Helped by its massive natural resources, Australia has weathered the global financial crisis better than other Group of 20 economies. In 2012, its economy grew 3.1 per cent, compared with 1.6 per cent in the United States and 1.1 per cent in Canada.
Hayes back in winning form Down Under
David Hayes returned to training in Australia as a winner yesterday, scoring with his first runner since going back after a 10-year tour of duty in Hong Kong.
Hayes, 42, won the A$50,000 Cash Logistics & Security Handicap at Melbourne's Moonee Valley racecourse with four-year-old filly Plans, ridden by seven pound claimer Ryan Hinton.
Hayes's late father, Colin Hayes, was famous for the saying 'the future belongs to those who plan for it' and his son's comeback-day winner was undoubtedly set-up with the professionalism and marketing flair for which the family is so renowned.
It was a similar story when Hayes arrived in Hong Kong in 1995, after winning 10 trainers' championships in five years in Australia.
Hayes scored with his first Hong Kong runner, Esteemed, owned by Feng Chin-yen and ridden by Steven King, at Sha Tin in race two on the opening day of the 1995-96 season. Esteemed, a son of Bletchingly, was backed from $82 to $65 and was followed by 448 more winners before Hayes called it quits at the end of June.
Plans, a daughter of Strategic, had won four of her 12 starts under the tutelage of Tony McEvoy, who had trained the team since the death of Hayes' elder brother Peter in an aviation accident four years ago.
Hinton settled Plans ($2.8 favourite) in fifth place and allowed her to travel smoothly to the lead before the corner. On straightening, Plans held a 11/2-length lead which she maintained to the line, scoring from Regal Summer (Noel Callow) and Palatine Hill (Peter Mertens).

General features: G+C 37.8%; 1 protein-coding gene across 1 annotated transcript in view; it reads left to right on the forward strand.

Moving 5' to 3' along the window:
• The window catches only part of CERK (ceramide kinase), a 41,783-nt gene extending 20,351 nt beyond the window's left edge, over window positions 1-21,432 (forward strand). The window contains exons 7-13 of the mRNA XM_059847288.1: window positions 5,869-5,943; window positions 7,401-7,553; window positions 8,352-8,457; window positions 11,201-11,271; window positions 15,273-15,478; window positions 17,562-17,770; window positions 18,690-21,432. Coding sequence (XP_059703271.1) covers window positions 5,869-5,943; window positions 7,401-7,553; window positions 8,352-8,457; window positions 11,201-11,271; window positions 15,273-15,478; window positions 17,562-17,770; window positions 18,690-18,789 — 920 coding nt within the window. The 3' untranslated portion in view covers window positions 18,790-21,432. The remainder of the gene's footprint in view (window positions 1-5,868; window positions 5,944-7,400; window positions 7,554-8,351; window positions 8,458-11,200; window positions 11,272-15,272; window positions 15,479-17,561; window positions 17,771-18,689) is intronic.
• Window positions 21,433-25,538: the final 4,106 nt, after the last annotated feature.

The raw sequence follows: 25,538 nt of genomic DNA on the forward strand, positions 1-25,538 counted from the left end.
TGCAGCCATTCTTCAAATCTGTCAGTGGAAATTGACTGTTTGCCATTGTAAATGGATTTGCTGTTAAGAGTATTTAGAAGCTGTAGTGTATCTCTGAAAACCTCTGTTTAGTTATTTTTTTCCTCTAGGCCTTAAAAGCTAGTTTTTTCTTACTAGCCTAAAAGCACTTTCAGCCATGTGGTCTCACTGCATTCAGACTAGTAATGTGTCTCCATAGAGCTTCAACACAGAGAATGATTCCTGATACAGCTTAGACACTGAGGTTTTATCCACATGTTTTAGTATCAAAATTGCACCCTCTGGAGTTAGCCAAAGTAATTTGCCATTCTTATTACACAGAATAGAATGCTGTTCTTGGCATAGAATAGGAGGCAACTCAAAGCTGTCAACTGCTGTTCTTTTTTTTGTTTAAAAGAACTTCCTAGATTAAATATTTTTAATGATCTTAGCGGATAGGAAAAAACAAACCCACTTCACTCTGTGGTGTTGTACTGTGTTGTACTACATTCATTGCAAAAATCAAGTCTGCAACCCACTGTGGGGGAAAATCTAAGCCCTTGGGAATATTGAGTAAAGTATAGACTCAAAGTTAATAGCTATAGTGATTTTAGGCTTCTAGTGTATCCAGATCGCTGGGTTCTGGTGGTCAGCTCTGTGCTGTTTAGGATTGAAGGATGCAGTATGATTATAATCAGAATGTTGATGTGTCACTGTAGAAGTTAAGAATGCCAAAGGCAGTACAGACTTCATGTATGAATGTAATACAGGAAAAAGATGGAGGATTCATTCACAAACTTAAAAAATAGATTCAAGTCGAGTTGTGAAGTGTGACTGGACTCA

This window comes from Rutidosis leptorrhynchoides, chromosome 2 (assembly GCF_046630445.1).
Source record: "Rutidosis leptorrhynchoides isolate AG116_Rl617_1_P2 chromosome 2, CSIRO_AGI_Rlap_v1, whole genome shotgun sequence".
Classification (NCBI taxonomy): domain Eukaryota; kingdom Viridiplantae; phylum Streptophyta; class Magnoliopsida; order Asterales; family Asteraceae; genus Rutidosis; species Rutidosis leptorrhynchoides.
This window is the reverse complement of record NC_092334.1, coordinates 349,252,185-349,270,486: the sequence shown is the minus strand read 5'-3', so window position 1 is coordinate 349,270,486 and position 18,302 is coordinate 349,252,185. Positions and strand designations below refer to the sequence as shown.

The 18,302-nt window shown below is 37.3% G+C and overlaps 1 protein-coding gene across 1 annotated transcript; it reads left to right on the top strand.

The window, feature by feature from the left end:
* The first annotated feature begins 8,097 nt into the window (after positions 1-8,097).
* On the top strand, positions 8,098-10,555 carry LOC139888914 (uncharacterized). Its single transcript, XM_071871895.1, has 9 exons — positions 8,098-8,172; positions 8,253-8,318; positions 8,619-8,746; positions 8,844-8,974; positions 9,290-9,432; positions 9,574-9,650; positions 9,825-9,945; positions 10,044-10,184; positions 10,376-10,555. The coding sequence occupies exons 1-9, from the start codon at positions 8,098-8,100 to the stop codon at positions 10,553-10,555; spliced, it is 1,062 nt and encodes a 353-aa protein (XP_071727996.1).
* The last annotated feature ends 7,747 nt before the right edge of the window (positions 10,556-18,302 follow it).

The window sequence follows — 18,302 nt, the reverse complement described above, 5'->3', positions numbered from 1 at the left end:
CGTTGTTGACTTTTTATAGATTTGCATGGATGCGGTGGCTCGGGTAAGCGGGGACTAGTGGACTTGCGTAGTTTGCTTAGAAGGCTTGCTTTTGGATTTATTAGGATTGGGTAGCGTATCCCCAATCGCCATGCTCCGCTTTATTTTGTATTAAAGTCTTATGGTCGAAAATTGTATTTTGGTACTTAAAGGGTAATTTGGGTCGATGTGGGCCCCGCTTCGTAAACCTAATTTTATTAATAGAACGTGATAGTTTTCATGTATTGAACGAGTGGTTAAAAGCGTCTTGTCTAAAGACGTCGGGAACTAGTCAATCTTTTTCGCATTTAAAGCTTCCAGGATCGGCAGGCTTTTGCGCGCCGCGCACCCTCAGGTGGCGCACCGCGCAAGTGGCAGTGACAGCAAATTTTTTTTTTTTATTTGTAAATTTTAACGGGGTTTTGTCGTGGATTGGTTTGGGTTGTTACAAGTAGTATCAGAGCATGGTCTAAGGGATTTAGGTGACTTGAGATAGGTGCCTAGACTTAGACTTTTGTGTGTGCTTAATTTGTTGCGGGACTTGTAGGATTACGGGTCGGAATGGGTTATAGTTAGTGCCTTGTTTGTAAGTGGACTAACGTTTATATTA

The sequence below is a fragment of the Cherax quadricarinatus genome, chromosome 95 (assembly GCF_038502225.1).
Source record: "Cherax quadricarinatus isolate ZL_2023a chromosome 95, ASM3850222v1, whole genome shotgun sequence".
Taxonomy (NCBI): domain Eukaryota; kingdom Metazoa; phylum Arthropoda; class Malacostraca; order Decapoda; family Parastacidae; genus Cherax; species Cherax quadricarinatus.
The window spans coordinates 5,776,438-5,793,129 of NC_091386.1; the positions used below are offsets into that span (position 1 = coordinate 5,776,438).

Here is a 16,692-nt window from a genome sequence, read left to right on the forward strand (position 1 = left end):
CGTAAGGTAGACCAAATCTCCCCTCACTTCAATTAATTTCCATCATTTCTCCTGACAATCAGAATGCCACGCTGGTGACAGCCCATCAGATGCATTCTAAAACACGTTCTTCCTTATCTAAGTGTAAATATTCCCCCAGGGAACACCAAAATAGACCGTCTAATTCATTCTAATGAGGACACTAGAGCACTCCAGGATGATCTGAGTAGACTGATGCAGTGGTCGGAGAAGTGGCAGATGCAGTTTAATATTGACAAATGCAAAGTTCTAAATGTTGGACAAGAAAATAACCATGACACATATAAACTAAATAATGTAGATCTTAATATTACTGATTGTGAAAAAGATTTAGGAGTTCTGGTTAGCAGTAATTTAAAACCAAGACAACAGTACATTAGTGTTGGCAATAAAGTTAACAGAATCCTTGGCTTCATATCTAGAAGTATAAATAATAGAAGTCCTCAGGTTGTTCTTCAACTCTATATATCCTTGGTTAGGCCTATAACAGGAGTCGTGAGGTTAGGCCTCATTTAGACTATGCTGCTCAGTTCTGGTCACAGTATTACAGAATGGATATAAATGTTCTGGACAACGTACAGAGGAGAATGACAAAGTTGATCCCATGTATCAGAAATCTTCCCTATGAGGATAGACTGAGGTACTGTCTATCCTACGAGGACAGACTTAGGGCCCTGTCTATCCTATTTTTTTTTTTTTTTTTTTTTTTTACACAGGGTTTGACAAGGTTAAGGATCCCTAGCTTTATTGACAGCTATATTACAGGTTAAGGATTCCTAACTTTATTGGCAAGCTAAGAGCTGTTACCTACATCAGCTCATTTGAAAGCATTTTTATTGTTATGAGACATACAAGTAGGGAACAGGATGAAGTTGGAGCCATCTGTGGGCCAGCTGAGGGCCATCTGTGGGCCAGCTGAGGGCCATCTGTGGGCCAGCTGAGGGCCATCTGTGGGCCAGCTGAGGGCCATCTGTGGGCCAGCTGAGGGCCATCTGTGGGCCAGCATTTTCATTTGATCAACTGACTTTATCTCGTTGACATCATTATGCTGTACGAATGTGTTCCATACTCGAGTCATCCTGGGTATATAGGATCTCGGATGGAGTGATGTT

Hayes was later disappointed, however, when highly-rated Danehill filly Langness failed to beat a runner home in the William Crocket Stakes.
Despite the bullish start, Hayes is playing his return in a typically low-key manner. He described his return to Australia as 'an exciting challenge' and is wary of placing his horses correctly and getting a feel for the domestic form again.
'Today's win has been a great thrill, but I'm taking things a little quietly at this stage,' he explained. 'I want to see how the form works out in Melbourne and what sort of horses will be suited at what level.
'It'll be a slow start but that doesn't worry me. I hope to build up the Melbourne stable to its capacity of 50, but I think at the moment that might be a touch optimistic. I want our Flemington base to have only Melbourne-standard horses and if that means we can only half-fill it, so be it. But I must say the team is looking quite exciting,' he added.
Hayes said that for McEvoy, the move back to being assistant trainer has suited perfectly.
'Tony is more than happy to take his old job back,' Hayes continued. 'He'll be based in Adelaide and I think he's looking forward to the change of pace from when he was training the entire team.
'It will be like the old firm really, Tony sitting next to me on a morning helping me work out the plans and strategies for our team. He is an invaluable part of our business and he's certainly going to be of a great assistance to me as I feel my way back into Australian racing.'